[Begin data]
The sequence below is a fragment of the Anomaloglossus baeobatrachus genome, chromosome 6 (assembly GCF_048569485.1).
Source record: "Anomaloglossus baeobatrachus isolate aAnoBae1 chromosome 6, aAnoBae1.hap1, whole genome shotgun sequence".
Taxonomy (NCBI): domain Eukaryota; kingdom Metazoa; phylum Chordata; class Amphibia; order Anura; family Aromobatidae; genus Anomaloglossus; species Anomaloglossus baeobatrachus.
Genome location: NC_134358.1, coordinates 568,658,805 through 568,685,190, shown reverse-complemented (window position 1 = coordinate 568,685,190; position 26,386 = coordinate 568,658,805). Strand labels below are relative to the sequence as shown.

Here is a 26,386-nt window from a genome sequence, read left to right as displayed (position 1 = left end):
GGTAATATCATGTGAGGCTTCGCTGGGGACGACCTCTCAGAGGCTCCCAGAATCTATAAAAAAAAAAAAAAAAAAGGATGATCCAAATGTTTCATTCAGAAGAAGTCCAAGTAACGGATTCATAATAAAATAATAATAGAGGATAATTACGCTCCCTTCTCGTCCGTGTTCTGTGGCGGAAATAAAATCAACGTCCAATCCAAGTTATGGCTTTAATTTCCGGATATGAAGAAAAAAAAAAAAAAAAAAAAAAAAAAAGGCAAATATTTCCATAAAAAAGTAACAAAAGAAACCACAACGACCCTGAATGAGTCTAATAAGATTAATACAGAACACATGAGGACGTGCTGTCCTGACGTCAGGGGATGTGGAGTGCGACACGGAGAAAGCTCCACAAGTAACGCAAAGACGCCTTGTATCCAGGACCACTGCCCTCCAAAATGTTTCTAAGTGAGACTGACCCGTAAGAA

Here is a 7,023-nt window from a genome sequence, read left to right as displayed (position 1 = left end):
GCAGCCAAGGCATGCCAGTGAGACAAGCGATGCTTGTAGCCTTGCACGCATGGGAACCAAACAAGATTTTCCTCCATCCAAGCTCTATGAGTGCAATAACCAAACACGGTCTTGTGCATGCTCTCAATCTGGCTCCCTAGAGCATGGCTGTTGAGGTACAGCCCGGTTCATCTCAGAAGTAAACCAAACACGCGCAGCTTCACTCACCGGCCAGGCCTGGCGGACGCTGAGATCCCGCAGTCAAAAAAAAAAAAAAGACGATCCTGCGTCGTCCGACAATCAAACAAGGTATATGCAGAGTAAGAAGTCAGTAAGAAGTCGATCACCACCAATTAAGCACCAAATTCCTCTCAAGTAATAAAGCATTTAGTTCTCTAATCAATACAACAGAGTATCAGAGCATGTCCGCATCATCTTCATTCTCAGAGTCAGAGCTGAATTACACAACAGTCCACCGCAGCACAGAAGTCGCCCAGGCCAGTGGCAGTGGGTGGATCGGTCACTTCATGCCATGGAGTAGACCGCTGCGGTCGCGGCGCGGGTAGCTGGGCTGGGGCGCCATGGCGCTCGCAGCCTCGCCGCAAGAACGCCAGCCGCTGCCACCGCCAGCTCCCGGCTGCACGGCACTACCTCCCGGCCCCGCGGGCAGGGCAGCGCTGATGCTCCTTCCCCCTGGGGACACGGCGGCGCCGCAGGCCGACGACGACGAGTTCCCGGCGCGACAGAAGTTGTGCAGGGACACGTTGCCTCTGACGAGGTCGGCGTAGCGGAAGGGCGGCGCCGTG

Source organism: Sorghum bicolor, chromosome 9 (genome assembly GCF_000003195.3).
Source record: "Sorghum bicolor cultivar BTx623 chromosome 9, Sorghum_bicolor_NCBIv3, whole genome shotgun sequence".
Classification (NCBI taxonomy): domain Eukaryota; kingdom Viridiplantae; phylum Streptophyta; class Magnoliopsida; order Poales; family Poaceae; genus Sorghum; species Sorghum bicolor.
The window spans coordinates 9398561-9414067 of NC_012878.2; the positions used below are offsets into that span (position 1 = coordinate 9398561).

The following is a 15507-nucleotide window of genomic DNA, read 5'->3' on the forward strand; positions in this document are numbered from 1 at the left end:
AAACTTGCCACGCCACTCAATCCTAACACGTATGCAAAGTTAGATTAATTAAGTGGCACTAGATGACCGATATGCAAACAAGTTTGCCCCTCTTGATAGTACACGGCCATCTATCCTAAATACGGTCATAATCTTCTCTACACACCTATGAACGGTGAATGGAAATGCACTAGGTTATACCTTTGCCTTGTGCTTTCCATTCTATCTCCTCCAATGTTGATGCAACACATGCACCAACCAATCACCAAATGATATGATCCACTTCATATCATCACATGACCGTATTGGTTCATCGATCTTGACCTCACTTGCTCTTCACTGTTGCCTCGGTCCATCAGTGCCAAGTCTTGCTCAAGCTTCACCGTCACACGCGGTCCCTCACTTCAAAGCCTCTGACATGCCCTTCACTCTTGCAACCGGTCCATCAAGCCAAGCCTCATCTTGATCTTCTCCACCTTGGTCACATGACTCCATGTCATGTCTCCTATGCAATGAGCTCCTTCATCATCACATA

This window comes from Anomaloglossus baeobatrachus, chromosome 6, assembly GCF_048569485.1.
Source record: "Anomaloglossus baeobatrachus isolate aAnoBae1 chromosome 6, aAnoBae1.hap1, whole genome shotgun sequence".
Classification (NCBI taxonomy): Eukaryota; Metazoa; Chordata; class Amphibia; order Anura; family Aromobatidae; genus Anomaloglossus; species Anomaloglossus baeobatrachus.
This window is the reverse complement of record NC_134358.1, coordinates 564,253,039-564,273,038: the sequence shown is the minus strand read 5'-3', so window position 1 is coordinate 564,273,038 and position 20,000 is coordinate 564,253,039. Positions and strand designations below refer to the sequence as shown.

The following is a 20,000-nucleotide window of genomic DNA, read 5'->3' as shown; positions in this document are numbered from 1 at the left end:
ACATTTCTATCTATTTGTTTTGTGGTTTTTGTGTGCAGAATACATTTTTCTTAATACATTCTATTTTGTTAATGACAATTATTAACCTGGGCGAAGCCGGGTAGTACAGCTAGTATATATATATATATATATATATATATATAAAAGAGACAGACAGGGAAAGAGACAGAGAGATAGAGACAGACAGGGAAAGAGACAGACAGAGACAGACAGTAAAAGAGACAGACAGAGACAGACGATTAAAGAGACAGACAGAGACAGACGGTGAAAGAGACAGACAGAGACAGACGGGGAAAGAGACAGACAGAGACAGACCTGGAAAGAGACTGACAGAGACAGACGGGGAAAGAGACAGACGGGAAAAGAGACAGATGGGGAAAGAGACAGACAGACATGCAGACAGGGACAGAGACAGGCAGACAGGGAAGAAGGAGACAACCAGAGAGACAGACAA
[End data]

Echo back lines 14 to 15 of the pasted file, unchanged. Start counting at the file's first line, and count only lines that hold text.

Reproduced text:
AAACTTGCCACGCCACTCAATCCTAACACGTATGCAAAGTTAGATTAATTAAGTGGCACTAGATGACCGATATGCAAACAAGTTTGCCCCTCTTGATAGTACACGGCCATCTATCCTAAATACGGTCATAATCTTCTCTACACACCTATGAACGGTGAATGGAAATGCACTAGGTTATACCTTTGCCTTGTGCTTTCCATTCTATCTCCTCCAATGTTGATGCAACACATGCACCAACCAATCACCAAATGATATGATCCACTTCATATCATCACATGACCGTATTGGTTCATCGATCTTGACCTCACTTGCTCTTCACTGTTGCCTCGGTCCATCAGTGCCAAGTCTTGCTCAAGCTTCACCGTCACACGCGGTCCCTCACTTCAAAGCCTCTGACATGCCCTTCACTCTTGCAACCGGTCCATCAAGCCAAGCCTCATCTTGATCTTCTCCACCTTGGTCACATGACTCCATGTCATGTCTCCTATGCAATGAGCTCCTTCATCATCACATA

This window comes from Anomaloglossus baeobatrachus, chromosome 6, assembly GCF_048569485.1.